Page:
We were struck by the candor that participants displayed in asking some
vulnerable questions – with their names associated, rather than anonymously –
Is a bell curve used?
What are the chances of getting a rating changed?
Is it possible not to accept the rating given by my people manager?
Where do I give feedback on my own manager?
After answering the top-rated questions, in my role as the moderator, I
monitored the live chat and selected questions from it spontaneously. We
learned this technique of crowdsourcing for the most burning questions
experientially, from another series of massive, live, online learning sessions
called the Technical Leadership Exchange, which we’ll describe next.
For technical leaders
IBM technical leaders can peer into the future through MOOCs on advanced
topics. Six times a year, around the world, the Technical Leadership Exchange
(TLE) features day-long series of live broadcasts that cover emerging technology
trends for a high-potential technical leader audience. The series includes
continuous, moderated live chat and a post-event online forum. In 2013, we
streamed the sessions live over the web from six global locales, including South
Africa and Turkey while online participants joined from 26 countries.
The TLE is a special hybrid event. Below, the scene shows the TLE in South
Africa earlier this year, where up to 200 participants joined in a local, on-site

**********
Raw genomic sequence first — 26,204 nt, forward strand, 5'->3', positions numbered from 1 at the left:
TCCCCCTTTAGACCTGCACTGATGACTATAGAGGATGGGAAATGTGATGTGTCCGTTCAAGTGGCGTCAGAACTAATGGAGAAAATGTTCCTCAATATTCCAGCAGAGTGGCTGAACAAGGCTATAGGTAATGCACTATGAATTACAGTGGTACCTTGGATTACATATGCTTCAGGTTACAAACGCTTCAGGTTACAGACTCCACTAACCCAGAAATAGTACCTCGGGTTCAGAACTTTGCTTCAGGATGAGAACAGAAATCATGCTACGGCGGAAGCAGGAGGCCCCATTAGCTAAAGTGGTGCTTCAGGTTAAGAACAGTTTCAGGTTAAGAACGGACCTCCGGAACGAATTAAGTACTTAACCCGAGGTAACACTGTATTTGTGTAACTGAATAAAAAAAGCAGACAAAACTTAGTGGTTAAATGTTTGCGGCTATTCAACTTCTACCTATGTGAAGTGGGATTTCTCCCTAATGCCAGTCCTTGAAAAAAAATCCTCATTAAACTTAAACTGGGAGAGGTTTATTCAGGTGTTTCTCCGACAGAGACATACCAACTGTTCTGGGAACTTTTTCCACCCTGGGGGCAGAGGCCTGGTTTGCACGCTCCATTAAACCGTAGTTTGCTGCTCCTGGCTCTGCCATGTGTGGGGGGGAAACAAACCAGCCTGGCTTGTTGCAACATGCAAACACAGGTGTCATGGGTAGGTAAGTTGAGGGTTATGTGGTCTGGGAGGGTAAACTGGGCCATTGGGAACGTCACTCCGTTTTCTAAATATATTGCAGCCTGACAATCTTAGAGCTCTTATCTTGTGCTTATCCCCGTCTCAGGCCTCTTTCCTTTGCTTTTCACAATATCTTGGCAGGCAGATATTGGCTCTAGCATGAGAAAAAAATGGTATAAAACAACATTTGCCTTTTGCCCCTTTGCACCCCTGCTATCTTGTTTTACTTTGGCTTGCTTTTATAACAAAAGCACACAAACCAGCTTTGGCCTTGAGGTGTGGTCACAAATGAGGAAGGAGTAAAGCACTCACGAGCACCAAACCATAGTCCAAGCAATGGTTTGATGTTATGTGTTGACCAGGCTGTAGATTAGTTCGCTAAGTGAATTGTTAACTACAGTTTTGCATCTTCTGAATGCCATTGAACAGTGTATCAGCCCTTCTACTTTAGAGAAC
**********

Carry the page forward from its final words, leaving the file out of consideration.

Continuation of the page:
auditorium while more than 40,000 participants were invited to view the sessions
live from wherever in the world they were working and living.
TLE session featuring a panel of local leaders, streamed live over the web, with live chat among
the thousands of online participants from 26 countries and Q&A with 200 local participants.
For Project Managers
IBM employs thousands of Project Managers, so we need to offer a
conference for them to learn how to continue being the industry’s best PM’s.
Voila! PMConnect 2013 – with a moderator for 11 Livestream sessions. During
the 72 hours of PM Connect we delivered over 4,400 hours of education, all of
which included moderated live chat.
PM Connect won a 2013 Brandon Hall Gold Excellence Award for Learning in
the area of Best Use of Social / Collaborative Learning and the PMI Product of
the Year award in 2013, for PM Connect 2012; there are over 1000 PMI
Registered Education Providers eligible for this award.
Teaching up to 27,000 IBM Project Managers to use social media for better project management
via a virtual, moderated panel streamed live over the web.
For Human Resources professionals
The following is an asynchronous example of social learning en masse. On
Day 1 in her role, our Senior VP of Human Resources Diane Gherson posted a
video blog in the internal HR Hub community. She asked HR professionals to
crowdsource: What did we see as necessary areas of focus for the rest of 2013
and going into 2014? Diane’s video blog attracted more than 8,000 visits and
within hours, people posted 198 ideas.
IBM Senior Vice President, Human Resources, Diane Gherson, crowdsourcing 2014 priorities on
Day 1 in her role.
Another successful MOOC series for HR professionals includes live Q&A with
the interviewees in an online forum at a specified date. People come to the forum
at the designated day and time and for 60 minutes. The interviewees conduct a
live exchange by chat with participants who post questions and comments.